U.S. stocks closed mostly lower Tuesday as a decline in health care stocks weighed and investors awaited the Wednesday afternoon conclusion of themeeting. ( )
As of the close, trade volume across the exchanges was on pace for the second lowest trade volume day of the year so far.
“They’re not willing sellers and they’re not overly willing buyers,” said Robert Pavlik, chief market strategist at Boston Private Wealth.
“I think the underlying note of the day would be not wanting to be caught on the wrong side of the Fed,” he said.
The Federal Open Market Committee kicked off its two-day meeting Tuesday and is scheduled to release its statement and economic projections Wednesday afternoon. Fed Chairis also due to hold a press conference.
The major averages came well off session lows in afternoon trade, with the Dow Jones industrial average recovering from a 108-point dip to close up about 22 points as Apple climbed.
The Nasdaq composite and S&P 500 closed slightly lower, with health care off 1.6 percent to lead S&P 500 decliners. Theended 3.8 percent lower, its worst day since Jan. 13.
closed about 2 percent higher after Morgan Stanley said it sees above-consensus iPhone demand of about 56.5 million units, with the strongest growth from China. Morgan Stanley is “overweight” the stock with a $135 price target.
Brian Blair, principal at Grays Peak Capital, said Apple’s gains today are “100 percent” related to Morgan Stanley’s note, especially since shares of key suppliers are trading higher.
“I do think it’s a fair assessment,” he said. “The Street has a pretty low bar for Apple units.”
The iPhone maker is also expected on Tuesday to submit its latest response to the U.S. Justice Department in its high profile encryption case.
Shares ofplunged 51 percent for its worst daily performance ever after the firm gave earnings and revenue guidance far below expectations.
“I would say Valeant’s certainly the biggest negative. Today’s trade is the death of price increases,” said Mike Bailey, director of research at FBB Capital Partners.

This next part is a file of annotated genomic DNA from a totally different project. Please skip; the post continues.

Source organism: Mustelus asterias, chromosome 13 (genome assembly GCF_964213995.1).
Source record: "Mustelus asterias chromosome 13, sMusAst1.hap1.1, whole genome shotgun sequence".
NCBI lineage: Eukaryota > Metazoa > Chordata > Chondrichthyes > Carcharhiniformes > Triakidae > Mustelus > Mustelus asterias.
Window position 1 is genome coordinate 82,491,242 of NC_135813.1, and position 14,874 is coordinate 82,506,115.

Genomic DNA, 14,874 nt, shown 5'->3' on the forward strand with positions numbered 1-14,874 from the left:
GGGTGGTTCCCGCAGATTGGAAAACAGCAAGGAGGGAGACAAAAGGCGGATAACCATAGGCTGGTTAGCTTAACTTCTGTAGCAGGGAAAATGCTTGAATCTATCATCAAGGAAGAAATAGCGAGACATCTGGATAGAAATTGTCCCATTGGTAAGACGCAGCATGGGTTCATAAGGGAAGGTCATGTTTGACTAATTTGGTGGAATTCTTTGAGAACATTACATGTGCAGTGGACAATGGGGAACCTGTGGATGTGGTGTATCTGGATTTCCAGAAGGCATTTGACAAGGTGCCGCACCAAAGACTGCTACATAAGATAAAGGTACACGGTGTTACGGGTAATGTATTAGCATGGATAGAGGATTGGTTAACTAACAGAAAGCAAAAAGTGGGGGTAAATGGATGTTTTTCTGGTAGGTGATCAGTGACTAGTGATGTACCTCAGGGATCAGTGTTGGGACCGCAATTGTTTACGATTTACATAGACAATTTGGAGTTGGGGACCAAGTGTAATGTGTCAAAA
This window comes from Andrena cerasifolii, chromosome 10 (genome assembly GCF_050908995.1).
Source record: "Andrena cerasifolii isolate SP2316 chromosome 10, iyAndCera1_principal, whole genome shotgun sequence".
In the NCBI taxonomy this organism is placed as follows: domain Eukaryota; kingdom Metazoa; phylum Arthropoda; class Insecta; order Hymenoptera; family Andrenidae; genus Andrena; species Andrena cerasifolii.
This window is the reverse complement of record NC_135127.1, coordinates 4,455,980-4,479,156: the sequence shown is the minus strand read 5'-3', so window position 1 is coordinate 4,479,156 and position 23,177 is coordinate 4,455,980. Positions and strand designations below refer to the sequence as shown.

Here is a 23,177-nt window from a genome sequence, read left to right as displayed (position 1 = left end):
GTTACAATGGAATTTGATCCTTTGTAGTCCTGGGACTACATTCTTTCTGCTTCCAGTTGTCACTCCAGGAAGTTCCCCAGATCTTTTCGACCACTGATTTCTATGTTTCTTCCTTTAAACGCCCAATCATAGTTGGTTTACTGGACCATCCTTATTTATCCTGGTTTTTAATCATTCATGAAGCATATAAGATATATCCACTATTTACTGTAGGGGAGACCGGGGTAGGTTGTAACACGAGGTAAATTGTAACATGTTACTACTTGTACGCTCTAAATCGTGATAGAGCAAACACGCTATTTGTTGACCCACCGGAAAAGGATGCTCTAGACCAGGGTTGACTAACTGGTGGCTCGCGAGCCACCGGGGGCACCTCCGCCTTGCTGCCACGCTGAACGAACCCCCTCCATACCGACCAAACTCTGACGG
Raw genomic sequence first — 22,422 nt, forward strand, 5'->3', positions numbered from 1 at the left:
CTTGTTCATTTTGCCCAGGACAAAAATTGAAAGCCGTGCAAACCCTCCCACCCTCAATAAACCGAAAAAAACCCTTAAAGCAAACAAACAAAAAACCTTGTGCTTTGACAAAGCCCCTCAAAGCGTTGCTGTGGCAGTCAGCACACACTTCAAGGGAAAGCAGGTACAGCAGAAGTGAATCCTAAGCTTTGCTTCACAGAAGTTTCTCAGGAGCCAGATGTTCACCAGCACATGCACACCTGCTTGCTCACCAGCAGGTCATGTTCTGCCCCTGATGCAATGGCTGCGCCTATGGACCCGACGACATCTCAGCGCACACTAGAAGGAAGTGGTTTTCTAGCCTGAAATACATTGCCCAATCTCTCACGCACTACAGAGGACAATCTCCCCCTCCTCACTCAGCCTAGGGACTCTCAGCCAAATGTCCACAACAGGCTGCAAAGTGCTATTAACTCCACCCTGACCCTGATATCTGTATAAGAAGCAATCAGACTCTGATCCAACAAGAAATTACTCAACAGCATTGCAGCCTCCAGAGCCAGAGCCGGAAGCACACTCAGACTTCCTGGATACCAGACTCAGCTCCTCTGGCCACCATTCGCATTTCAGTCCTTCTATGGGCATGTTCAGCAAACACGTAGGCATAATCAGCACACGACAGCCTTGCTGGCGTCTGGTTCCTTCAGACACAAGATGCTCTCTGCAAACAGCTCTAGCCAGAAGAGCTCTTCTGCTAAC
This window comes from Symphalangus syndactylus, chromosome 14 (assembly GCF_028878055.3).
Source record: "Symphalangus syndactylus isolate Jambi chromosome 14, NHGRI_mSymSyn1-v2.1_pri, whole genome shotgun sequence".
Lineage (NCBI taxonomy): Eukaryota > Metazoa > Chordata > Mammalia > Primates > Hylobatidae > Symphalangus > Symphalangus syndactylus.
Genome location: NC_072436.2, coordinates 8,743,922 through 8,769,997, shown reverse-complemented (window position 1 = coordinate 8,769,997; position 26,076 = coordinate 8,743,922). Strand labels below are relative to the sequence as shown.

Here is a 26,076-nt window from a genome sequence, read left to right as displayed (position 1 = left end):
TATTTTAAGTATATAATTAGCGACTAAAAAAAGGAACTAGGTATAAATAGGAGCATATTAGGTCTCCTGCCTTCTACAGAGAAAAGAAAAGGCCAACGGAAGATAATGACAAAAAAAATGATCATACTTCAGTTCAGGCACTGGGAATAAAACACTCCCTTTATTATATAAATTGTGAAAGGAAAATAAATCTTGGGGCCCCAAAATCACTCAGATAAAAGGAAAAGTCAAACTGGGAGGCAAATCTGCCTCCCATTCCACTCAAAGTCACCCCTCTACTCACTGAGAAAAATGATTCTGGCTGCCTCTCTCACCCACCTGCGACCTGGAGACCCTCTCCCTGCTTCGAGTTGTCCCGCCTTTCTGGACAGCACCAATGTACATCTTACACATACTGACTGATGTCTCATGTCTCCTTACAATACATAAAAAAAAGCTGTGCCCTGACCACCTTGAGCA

However, he said he would “not follow that line of thinking. If you have got a good product and not a lot of competition, you can take the price up.”
U.S. stocks opened lower as a decline in commodity prices weighed.
U.S. crude oil futures settled down 84 cents, or 2.26 percent, at $36.34 a barrel, its lowest settle since March 4 and its first two-day decline since mid-February. Copper also traded lower.
“Two bad days in a row for the commodities got people nervous again, clipping some gains,” said Jeremy Klein, chief market strategist at FBN Securities.
“People are wanting to see if (the Fed policymakers) have an intent to hike again in June,” he said.
As of the close Tuesday, futures were pricing in a 0 percent probability of a rate hike in March, and a 48 percent chance in June, according to CME’s FedWatch tool.
“Investors will probably not choose to be overly aggressive (Tuesday) and basically sit on the sidelines until we get the results of the FOMC meeting,” said Peter Cardillo, chief market economist at First Standard Financial.
In economic news, retail sales fell a less-than-expected 0.1 percent in February, but January’s figure was revised down to show a 0.4 percent decline versus the previously reported 0.2 percent increase.
Following the data release, Barclays cut its U.S. GDP forecast to 1.9 percent from 2.4 percent.
As of Tuesday, CNBC’salso showed a median estimate of 1.9 percent growth for the first quarter, while the Atlanta Fed’s GDPNow model was revised down to 1.9 percent from 2.2 percent last week.
U.S. producer prices fell 0.2 percent in February, but were unchanged over the last 12 months. That marked the first time since January 2015 that the year-on-year PPI did not decline, Reuters said.
In other economic reports, the NAHB Housing Market Index held steady at 58 in March.
Business inventories rose 0.1 percent in January.
Treasury yields turned higher, with thehigher near 0.97 percent and the flat near 1.97 percent. The 2-year yield briefly hit 0.972 percent, its highest since Jan. 8.
The U.S. dollar index was a touch higher, with the euro near $1.1107 and the yen at 113.11 yen against the greenback.
Overnight, the Bank of Japan kept rates unchanged, as expected, but gave a gloomier view on the economy and exports in particular than it did in January.
European stocks ended loser, with the pan-European Stoxx 600 index falling 1.1 percent.
Asian stocks closed mostly lower, except for the Shanghai composite which eked out a gain of nearly 0.2 percent.
Theclosed up 22.40 points, or 0.13 percent, at 17,251.53, with leading advancers and the greatest decliner.
Theclosed down 3.71 points, or 0.18 percent, at 2,015.93, with health care leading six sectors lower and information technology the top gainer.
Thecomposite closed down 21.61 points, or 0.45 percent, at 4,728.67.
The, widely considered the best gauge of fear in the market, traded above 17.
About three stocks declined for every advancer on the New York Stock Exchange, with an exchange volume of 827 million and a composite volume of 3.5 billion in the close.
Gold futures for April delivery settled down $14.10 at $1,231.00 an ounce.
—CNBC’s Peter Schacknow and Reuters contributed to this report.